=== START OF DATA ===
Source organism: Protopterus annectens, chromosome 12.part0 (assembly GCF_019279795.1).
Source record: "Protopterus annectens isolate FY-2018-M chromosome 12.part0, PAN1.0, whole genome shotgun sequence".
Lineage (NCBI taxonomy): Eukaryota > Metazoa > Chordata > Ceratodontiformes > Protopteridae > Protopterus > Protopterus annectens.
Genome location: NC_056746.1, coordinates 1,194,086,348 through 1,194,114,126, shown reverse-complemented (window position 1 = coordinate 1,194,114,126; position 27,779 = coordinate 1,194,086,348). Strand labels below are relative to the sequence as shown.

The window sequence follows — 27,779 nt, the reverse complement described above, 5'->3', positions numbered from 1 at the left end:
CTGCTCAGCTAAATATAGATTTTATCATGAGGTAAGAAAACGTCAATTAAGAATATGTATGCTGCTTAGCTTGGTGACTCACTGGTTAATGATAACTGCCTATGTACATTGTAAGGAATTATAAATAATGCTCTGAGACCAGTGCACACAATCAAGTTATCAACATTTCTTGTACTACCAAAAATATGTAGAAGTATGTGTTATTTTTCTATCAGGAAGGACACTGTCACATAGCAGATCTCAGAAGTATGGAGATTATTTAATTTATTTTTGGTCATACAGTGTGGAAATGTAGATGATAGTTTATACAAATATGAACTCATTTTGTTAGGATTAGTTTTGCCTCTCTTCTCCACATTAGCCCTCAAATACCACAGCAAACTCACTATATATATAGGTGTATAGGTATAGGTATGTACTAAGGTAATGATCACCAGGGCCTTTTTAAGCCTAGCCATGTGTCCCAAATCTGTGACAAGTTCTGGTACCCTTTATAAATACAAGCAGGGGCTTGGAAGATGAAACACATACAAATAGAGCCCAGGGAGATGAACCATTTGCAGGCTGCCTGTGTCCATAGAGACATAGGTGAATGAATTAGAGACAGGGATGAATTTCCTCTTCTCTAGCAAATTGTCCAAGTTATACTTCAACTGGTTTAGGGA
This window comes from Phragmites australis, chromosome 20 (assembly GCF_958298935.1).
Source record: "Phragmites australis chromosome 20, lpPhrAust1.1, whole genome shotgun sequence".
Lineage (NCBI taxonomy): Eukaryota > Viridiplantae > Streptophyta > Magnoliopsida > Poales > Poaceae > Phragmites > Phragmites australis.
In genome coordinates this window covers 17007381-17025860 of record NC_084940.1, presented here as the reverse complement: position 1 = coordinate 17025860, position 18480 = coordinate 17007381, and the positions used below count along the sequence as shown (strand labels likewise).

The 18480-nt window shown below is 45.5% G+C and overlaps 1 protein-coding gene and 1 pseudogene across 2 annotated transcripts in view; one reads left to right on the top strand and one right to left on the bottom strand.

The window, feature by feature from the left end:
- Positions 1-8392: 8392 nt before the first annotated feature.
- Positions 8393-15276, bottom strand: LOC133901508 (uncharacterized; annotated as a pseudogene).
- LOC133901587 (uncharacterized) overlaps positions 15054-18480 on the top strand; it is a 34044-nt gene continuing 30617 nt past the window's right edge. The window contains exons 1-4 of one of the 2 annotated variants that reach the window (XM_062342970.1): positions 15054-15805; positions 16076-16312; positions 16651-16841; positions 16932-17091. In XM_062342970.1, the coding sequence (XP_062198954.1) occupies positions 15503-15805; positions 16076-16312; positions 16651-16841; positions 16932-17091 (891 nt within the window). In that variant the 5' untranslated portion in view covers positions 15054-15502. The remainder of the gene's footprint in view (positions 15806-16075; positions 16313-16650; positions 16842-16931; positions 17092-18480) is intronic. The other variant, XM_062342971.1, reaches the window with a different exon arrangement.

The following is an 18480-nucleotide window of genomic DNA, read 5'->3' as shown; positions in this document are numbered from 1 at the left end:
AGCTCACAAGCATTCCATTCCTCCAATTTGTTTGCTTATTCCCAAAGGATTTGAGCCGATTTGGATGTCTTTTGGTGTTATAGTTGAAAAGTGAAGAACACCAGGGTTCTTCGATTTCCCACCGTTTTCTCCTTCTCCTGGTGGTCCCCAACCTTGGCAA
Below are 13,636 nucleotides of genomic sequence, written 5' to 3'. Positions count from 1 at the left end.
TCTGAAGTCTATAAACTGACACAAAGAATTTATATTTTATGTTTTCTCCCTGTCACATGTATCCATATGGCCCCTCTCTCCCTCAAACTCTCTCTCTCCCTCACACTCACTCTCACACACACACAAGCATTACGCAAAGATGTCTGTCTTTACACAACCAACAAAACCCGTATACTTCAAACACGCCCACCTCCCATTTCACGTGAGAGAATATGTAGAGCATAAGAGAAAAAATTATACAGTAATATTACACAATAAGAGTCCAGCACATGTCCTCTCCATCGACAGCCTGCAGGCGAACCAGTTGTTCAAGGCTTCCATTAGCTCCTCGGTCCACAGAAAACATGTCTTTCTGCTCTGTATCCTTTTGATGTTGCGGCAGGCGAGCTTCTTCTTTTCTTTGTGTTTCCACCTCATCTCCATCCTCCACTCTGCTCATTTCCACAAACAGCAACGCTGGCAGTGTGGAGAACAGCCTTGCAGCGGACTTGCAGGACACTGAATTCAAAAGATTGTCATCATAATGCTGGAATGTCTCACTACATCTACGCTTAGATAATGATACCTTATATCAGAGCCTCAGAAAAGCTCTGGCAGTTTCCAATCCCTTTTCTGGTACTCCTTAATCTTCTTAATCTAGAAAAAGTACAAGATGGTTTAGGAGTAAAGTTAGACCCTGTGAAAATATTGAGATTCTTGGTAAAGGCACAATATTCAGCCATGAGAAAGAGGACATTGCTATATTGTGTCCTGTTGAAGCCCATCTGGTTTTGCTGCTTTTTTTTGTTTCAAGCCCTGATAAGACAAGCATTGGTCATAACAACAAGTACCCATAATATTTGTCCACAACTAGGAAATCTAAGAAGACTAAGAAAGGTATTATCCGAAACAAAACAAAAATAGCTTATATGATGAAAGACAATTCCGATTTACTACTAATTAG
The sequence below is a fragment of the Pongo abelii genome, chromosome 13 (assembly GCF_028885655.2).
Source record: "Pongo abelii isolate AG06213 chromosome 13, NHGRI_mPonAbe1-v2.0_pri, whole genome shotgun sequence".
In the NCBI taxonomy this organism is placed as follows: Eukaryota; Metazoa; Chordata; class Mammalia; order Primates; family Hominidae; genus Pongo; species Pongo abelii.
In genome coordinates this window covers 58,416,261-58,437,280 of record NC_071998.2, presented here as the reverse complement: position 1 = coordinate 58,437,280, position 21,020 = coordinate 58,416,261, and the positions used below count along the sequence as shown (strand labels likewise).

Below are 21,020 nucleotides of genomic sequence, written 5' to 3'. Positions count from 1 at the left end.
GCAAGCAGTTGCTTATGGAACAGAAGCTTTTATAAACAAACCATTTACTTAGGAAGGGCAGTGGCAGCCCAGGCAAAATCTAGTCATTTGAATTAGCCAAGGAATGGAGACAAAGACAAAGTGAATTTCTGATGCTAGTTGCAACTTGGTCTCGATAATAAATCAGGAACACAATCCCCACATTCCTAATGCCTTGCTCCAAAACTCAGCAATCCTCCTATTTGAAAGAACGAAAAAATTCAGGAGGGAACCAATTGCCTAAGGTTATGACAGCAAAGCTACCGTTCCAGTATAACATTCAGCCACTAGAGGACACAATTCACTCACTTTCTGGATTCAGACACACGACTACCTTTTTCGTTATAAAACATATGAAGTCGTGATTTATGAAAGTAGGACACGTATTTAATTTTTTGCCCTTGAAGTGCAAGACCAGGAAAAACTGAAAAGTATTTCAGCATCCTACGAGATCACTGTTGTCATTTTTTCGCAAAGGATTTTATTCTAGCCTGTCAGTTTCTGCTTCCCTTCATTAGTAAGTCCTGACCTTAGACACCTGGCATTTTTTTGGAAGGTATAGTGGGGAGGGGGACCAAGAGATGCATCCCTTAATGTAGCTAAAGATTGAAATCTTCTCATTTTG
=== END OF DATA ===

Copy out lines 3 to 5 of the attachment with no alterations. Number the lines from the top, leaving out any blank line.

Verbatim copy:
Lineage (NCBI taxonomy): Eukaryota > Metazoa > Chordata > Ceratodontiformes > Protopteridae > Protopterus > Protopterus annectens.
Genome location: NC_056746.1, coordinates 1,194,086,348 through 1,194,114,126, shown reverse-complemented (window position 1 = coordinate 1,194,114,126; position 27,779 = coordinate 1,194,086,348). Strand labels below are relative to the sequence as shown.

The window sequence follows — 27,779 nt, the reverse complement described above, 5'->3', positions numbered from 1 at the left end: